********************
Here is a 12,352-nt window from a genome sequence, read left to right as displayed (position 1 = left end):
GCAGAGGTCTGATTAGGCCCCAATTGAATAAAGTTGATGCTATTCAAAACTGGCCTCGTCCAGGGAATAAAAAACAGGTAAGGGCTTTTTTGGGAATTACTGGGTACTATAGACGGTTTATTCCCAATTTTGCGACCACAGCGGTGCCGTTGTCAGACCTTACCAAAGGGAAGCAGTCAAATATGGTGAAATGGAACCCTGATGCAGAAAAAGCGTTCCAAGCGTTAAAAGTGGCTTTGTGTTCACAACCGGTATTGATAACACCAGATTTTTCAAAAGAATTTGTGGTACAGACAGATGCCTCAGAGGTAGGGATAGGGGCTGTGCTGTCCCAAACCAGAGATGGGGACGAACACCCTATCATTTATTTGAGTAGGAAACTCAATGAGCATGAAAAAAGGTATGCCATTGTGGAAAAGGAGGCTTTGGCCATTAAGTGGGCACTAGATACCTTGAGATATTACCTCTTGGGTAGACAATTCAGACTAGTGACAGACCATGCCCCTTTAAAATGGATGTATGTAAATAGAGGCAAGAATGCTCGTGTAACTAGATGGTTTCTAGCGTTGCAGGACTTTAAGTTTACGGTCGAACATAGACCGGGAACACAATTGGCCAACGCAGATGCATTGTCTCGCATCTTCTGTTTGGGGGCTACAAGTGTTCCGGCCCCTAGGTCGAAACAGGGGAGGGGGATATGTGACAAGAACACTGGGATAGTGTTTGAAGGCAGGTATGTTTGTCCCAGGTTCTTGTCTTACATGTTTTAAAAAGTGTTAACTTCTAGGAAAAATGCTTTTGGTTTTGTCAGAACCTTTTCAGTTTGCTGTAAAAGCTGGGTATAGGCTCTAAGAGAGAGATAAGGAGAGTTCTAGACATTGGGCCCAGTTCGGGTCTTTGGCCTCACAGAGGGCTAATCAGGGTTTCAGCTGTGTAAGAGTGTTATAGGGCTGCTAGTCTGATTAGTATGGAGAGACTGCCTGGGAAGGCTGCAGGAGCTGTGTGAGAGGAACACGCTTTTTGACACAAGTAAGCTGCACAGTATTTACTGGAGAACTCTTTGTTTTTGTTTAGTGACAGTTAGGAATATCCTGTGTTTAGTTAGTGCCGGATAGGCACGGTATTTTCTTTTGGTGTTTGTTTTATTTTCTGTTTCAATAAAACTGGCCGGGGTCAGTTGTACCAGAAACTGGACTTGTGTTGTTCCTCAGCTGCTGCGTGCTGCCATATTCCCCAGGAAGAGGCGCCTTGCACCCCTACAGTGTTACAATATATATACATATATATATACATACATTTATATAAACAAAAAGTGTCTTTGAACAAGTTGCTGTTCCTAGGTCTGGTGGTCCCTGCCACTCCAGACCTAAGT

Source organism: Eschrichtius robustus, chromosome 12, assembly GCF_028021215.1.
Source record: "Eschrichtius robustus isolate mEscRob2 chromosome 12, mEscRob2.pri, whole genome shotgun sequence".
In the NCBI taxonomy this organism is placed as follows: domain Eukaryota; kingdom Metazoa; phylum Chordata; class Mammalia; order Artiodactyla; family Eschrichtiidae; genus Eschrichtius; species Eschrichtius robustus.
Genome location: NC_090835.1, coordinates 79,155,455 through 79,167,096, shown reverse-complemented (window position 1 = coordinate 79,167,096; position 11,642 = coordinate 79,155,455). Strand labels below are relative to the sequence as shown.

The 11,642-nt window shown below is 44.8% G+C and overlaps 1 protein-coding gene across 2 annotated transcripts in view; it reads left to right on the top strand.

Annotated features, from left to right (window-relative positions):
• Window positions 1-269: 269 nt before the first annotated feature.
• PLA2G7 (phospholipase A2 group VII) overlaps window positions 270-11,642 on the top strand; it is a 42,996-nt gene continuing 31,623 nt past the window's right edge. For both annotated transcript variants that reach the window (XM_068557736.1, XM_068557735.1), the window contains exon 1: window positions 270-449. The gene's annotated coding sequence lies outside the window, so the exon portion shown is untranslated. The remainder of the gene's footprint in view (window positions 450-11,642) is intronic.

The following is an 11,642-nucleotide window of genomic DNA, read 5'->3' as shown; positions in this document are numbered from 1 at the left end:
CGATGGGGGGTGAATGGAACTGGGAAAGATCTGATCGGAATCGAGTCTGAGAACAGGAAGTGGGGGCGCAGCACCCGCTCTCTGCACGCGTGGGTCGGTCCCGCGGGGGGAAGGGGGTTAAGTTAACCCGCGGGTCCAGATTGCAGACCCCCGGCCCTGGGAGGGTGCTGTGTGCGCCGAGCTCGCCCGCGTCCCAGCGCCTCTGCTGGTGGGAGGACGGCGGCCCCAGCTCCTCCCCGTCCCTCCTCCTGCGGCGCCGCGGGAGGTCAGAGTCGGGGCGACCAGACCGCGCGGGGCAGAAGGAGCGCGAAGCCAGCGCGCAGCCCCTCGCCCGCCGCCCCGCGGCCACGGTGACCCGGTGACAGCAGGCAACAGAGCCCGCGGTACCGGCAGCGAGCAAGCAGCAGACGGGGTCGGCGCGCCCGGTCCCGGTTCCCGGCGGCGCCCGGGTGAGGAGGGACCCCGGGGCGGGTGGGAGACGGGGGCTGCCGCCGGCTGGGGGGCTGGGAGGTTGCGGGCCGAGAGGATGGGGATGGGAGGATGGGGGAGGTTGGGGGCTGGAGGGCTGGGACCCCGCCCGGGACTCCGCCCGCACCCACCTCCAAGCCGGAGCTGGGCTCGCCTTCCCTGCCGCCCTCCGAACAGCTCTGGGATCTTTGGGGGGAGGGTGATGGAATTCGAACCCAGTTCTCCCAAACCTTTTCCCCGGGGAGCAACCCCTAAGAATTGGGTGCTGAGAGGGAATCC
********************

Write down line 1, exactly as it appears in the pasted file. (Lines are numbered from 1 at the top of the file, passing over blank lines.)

Here is a 12,352-nt window from a genome sequence, read left to right as displayed (position 1 = left end):